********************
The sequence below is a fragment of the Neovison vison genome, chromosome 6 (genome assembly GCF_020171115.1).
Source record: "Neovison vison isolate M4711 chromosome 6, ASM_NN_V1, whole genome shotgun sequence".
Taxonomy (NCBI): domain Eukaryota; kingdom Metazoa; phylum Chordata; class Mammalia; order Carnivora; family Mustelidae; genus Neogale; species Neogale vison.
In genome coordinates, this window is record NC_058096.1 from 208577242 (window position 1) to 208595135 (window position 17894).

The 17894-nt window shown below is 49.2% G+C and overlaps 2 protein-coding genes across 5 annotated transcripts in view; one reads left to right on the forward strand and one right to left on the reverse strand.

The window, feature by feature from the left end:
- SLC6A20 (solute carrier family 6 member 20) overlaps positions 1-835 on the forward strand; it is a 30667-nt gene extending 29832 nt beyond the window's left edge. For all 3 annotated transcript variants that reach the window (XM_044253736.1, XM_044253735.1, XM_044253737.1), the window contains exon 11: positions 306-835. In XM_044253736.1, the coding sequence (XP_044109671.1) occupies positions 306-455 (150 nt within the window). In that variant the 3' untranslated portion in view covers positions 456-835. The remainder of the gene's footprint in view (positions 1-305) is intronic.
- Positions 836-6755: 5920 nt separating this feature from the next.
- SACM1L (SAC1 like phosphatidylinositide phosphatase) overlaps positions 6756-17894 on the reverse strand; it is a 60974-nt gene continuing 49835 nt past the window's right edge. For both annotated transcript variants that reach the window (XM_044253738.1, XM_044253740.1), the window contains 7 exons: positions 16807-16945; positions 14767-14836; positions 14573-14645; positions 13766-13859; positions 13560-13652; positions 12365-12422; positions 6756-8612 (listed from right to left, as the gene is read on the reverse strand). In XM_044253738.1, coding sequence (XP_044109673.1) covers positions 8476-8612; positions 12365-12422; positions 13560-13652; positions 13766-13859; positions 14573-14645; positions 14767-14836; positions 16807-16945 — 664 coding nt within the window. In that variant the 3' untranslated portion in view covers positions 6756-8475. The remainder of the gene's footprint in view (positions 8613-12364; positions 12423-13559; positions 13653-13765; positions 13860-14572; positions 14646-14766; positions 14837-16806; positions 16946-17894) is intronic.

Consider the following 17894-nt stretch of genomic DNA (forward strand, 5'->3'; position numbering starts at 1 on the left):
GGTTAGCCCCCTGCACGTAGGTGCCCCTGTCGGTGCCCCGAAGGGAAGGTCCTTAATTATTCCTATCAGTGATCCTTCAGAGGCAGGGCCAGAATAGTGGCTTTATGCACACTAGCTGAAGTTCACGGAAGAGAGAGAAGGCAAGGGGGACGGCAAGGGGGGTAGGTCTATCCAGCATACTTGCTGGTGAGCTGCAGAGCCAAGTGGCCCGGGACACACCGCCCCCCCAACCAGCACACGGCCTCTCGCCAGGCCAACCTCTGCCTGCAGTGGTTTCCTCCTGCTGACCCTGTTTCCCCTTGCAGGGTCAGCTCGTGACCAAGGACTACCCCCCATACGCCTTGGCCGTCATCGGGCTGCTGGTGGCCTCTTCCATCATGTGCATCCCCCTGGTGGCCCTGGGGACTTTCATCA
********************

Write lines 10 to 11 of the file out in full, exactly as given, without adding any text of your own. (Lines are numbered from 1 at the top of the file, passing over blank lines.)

Consider the following 17894-nt stretch of genomic DNA (forward strand, 5'->3'; position numbering starts at 1 on the left):
GGTTAGCCCCCTGCACGTAGGTGCCCCTGTCGGTGCCCCGAAGGGAAGGTCCTTAATTATTCCTATCAGTGATCCTTCAGAGGCAGGGCCAGAATAGTGGCTTTATGCACACTAGCTGAAGTTCACGGAAGAGAGAGAAGGCAAGGGGGACGGCAAGGGGGGTAGGTCTATCCAGCATACTTGCTGGTGAGCTGCAGAGCCAAGTGGCCCGGGACACACCGCCCCCCCAACCAGCACACGGCCTCTCGCCAGGCCAACCTCTGCCTGCAGTGGTTTCCTCCTGCTGACCCTGTTTCCCCTTGCAGGGTCAGCTCGTGACCAAGGACTACCCCCCATACGCCTTGGCCGTCATCGGGCTGCTGGTGGCCTCTTCCATCATGTGCATCCCCCTGGTGGCCCTGGGGACTTTCATCA